Goodbye 2022, and hello 2023.
Q Voice News takes a look back to remember those we lost in 2022.
Even though these important people are gone, they and their legacies will not be forgotten.
- Bruce Nickerson
Bruce Nickerson was a legal lion who spent decades winning cases for gay men throughout California who had been discriminated against and falsely arrested by law enforcement in gay-sex sting operations. One of his victories was a historic ruling 2016 in Long Beach, when a superior court judge threw out a lewd conduct arrest by the police. READ MORE
- Louie Anderson
Louie Anderson, who was popular with LGBTQ audiences, earned three Emmy nominations including a 2016 win for his performance opposite Galifianakis in “Baskets.”
Anderson played Christine Baskets, the mother of twin sons played by Galifianakis, and based the character on his mother, Ora Zella Anderson. READ MORE
- Desmond Tutu
Desmond Tutu, a leader of the nonviolent anti-apartheid movement in South Africa and a vocal LGBTQ+ rights supporter, died Sunday in Cape Town. He was 90.
Tutu won the Nobel Peace Prize in 1984 for his work against anti-Black apartheid laws that segregated South Africa based on race and maintained a decades-long system of oppression against Black South Africans. The Anglican reverend compared anti-LGBTQ+ laws and persecution to the apartheid laws he worked to dismantle in his home country. READ MORE
- Urvashi Vaid
Longtime activist Urvashi Vaid, a leader of many LGBTQ+ and other social justice organizations, has died at age 63.
She spent 10 years at the National Gay and Lesbian Task Force in various positions. In 1990, as its executive director, she made a statement at President George H.W. Bush’s speech on AIDS with a sign: “Talk Is Cheap, AIDS Funding Is Not.” Her critique made waves, disrupting the press conference and shedding light on the failures of the Bush administration. READ MORE
- Judi Doyle
Judi Doyle was one of the three founders of Long Beach Pride. She realized that nothing quite says Gay Pride like wearing a bulletproof vest while marching in the Long Beach Pride Parade.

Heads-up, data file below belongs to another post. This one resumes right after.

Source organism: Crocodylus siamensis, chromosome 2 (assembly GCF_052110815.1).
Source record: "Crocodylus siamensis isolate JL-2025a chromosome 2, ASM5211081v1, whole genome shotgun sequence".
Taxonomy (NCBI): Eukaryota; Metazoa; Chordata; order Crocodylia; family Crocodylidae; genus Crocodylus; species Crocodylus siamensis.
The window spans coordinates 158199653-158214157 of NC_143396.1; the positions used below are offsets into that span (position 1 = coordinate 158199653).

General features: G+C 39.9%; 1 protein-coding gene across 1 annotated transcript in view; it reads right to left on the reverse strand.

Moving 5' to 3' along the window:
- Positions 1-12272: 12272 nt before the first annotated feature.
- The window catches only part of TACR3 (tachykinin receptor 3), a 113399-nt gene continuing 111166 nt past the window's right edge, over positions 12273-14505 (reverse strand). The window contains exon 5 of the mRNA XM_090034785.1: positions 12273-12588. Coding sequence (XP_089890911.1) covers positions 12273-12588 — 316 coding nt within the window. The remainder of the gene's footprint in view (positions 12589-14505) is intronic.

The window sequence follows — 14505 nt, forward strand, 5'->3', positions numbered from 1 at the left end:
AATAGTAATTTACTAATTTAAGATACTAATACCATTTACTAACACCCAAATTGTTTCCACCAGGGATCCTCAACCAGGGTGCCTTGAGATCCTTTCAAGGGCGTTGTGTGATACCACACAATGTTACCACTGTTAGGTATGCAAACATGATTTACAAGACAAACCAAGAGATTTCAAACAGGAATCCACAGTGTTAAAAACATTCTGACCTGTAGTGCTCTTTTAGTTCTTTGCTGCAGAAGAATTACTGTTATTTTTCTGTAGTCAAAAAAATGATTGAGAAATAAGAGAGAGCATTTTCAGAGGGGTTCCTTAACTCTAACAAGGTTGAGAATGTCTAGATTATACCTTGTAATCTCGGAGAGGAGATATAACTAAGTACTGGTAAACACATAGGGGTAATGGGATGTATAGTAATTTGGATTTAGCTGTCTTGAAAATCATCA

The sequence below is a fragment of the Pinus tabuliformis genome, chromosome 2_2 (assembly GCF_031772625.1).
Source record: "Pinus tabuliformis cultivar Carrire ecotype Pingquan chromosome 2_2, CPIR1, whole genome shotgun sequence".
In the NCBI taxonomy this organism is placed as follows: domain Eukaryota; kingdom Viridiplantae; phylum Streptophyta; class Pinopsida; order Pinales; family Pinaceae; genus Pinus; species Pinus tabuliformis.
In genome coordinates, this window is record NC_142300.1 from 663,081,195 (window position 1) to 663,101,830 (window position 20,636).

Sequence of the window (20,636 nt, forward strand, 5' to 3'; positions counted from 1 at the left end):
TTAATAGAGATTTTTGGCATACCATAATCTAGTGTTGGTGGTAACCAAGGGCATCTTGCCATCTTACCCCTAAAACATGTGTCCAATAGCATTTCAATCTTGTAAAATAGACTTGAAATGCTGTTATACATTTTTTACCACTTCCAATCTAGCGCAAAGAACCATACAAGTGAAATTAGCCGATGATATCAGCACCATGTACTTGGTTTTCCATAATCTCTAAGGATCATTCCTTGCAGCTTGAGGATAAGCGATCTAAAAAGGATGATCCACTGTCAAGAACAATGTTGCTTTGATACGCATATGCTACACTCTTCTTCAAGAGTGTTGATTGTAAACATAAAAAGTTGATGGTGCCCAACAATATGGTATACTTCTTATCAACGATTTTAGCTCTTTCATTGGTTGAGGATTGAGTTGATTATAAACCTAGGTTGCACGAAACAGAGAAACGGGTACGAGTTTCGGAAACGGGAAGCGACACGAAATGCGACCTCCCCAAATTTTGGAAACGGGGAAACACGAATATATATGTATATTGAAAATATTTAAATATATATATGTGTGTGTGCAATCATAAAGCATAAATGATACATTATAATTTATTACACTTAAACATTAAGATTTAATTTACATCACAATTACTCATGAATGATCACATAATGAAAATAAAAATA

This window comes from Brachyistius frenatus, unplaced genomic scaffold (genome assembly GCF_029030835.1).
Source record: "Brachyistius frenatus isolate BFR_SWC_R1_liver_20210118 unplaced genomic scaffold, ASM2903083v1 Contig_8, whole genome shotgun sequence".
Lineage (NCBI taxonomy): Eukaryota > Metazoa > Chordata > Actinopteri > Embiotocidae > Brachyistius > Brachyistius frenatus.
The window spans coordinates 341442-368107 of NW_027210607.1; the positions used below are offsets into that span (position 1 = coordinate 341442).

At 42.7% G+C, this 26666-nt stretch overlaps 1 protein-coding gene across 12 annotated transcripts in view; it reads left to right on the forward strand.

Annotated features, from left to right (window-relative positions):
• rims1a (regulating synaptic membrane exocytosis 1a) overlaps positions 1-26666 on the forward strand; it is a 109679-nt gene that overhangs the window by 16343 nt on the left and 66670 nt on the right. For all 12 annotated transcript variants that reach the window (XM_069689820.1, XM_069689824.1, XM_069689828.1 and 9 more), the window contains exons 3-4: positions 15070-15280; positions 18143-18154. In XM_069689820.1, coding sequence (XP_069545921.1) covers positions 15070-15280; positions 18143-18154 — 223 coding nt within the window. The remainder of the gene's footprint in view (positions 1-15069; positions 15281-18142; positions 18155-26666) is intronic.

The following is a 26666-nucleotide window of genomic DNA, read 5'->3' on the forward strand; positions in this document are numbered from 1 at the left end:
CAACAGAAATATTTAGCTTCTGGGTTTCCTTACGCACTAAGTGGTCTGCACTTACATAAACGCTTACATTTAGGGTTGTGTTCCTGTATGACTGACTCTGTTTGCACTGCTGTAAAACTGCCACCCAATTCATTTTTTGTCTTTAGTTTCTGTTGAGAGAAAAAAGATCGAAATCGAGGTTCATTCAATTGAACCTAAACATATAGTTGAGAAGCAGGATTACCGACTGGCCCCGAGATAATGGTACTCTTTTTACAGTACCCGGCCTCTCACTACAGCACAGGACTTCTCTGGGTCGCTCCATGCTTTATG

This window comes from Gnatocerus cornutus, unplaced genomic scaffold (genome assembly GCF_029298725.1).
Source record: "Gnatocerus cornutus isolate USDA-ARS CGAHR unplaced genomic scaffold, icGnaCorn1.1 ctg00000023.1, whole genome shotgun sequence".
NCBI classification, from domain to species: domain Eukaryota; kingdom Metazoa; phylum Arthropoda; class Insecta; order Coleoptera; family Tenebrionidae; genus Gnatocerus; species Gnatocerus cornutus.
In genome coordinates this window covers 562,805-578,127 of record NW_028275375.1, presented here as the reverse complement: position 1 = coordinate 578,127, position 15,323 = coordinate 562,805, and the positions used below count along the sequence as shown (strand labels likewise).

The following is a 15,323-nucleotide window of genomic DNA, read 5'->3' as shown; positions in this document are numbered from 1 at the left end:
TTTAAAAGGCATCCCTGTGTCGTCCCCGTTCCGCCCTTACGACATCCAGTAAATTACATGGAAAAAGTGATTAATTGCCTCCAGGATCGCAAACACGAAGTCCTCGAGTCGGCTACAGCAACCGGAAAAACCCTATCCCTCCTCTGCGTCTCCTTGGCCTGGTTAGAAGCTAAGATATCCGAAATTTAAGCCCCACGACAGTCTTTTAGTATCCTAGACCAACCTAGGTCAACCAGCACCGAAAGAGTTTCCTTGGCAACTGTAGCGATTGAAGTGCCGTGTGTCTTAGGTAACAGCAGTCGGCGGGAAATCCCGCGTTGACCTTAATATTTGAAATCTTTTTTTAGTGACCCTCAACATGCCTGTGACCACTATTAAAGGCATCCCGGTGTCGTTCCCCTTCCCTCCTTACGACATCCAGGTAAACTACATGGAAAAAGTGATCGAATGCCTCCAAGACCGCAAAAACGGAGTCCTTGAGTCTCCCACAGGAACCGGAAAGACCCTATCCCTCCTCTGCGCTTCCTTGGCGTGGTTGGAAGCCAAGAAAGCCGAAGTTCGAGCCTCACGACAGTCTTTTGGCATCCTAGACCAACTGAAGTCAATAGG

In 1985, Doyle, who was president of Long Beach Pride, received a threatening voice message. A few weeks before the Long Beach Gay and Lesbian Pride Parade, Doyle listened to a message on the answering machine at the Long Beach Pride office. The caller told Doyle she would be shot if she walked the parade route along Ocean Boulevard. READ MORE
- Leslie Jordan
Leslie Jordan won an Emmy for Outstanding Guest Actor in a Comedy Series in 2006 for his role as Beverley Leslie in “Will & Grace.”
The Tennessee native and 4-foot 11-inch actor also is remembered for playing Phil on the Mayim Bialik sitcom “Call Me Kat” and outrageous actor Ashley Gilbert on “American Horror Story: Roanoke.”
During the COVID-19 pandemic, Jordan became a social media sensation with his hilarious Instagram videos. Jordan began many of his videos by saying, “Hello, my fellow hunker downers.” READ MORE
- Patrick Haggerty
Patrick Haggerty faced a moment of truth.
In the early 1970s, while preparing to record his first country music album, Haggerty had to make a choice: Would he be an industry-friendly country singer and remain in the closet, or would he use music to make a statement about being a gay man living in a discriminatory world.
Haggerty chose the latter.
His first album, 1973’s “Lavender Country,” which also is the name of his band, is regarded as the first country album recorded by an out gay musician. READ MORE
- Kevin Conroy
Kevin Conroy was perhaps the most fan-beloved voice of Batman in the animated history of the character.
Starting in the early 1990s, Conroy, who identified as gay, appeared in more than 400 TV episodes as the voice of the Dark Knight.
Conroy often played opposite Mark Hamill, who regularly voiced the Joker in animated projects, including “Batman: The Killing Joke.” READ MORE